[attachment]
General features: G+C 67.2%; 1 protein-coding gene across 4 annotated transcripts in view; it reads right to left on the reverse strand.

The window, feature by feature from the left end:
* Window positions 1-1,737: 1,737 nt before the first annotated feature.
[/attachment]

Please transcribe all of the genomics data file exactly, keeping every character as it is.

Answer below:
General features: G+C 67.2%; 1 protein-coding gene across 4 annotated transcripts in view; it reads right to left on the reverse strand.

The window, feature by feature from the left end:
* Window positions 1-1,737: 1,737 nt before the first annotated feature.